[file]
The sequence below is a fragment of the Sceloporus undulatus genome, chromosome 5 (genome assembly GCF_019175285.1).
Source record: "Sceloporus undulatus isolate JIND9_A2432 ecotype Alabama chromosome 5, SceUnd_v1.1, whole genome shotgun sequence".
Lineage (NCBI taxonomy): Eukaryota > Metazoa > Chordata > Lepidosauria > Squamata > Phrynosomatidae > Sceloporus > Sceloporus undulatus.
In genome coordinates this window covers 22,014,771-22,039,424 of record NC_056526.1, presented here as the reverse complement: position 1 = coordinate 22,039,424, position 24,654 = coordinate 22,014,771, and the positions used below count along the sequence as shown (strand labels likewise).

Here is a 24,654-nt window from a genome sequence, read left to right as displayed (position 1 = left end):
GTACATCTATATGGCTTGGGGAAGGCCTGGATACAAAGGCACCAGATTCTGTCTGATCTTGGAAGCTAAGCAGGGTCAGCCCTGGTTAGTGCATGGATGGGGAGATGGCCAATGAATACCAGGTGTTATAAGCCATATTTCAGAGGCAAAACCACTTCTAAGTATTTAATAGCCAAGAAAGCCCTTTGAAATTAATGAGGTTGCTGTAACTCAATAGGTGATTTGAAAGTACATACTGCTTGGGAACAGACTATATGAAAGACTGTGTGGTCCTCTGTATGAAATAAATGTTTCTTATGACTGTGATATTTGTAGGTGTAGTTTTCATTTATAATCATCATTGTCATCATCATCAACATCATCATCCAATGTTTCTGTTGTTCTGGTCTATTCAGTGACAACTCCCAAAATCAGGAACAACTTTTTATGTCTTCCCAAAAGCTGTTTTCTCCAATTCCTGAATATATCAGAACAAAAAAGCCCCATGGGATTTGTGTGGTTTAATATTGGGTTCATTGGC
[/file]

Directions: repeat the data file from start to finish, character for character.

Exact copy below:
The sequence below is a fragment of the Sceloporus undulatus genome, chromosome 5 (genome assembly GCF_019175285.1).
Source record: "Sceloporus undulatus isolate JIND9_A2432 ecotype Alabama chromosome 5, SceUnd_v1.1, whole genome shotgun sequence".
Lineage (NCBI taxonomy): Eukaryota > Metazoa > Chordata > Lepidosauria > Squamata > Phrynosomatidae > Sceloporus > Sceloporus undulatus.
In genome coordinates this window covers 22,014,771-22,039,424 of record NC_056526.1, presented here as the reverse complement: position 1 = coordinate 22,039,424, position 24,654 = coordinate 22,014,771, and the positions used below count along the sequence as shown (strand labels likewise).

Here is a 24,654-nt window from a genome sequence, read left to right as displayed (position 1 = left end):
GTACATCTATATGGCTTGGGGAAGGCCTGGATACAAAGGCACCAGATTCTGTCTGATCTTGGAAGCTAAGCAGGGTCAGCCCTGGTTAGTGCATGGATGGGGAGATGGCCAATGAATACCAGGTGTTATAAGCCATATTTCAGAGGCAAAACCACTTCTAAGTATTTAATAGCCAAGAAAGCCCTTTGAAATTAATGAGGTTGCTGTAACTCAATAGGTGATTTGAAAGTACATACTGCTTGGGAACAGACTATATGAAAGACTGTGTGGTCCTCTGTATGAAATAAATGTTTCTTATGACTGTGATATTTGTAGGTGTAGTTTTCATTTATAATCATCATTGTCATCATCATCAACATCATCATCCAATGTTTCTGTTGTTCTGGTCTATTCAGTGACAACTCCCAAAATCAGGAACAACTTTTTATGTCTTCCCAAAAGCTGTTTTCTCCAATTCCTGAATATATCAGAACAAAAAAGCCCCATGGGATTTGTGTGGTTTAATATTGGGTTCATTGGC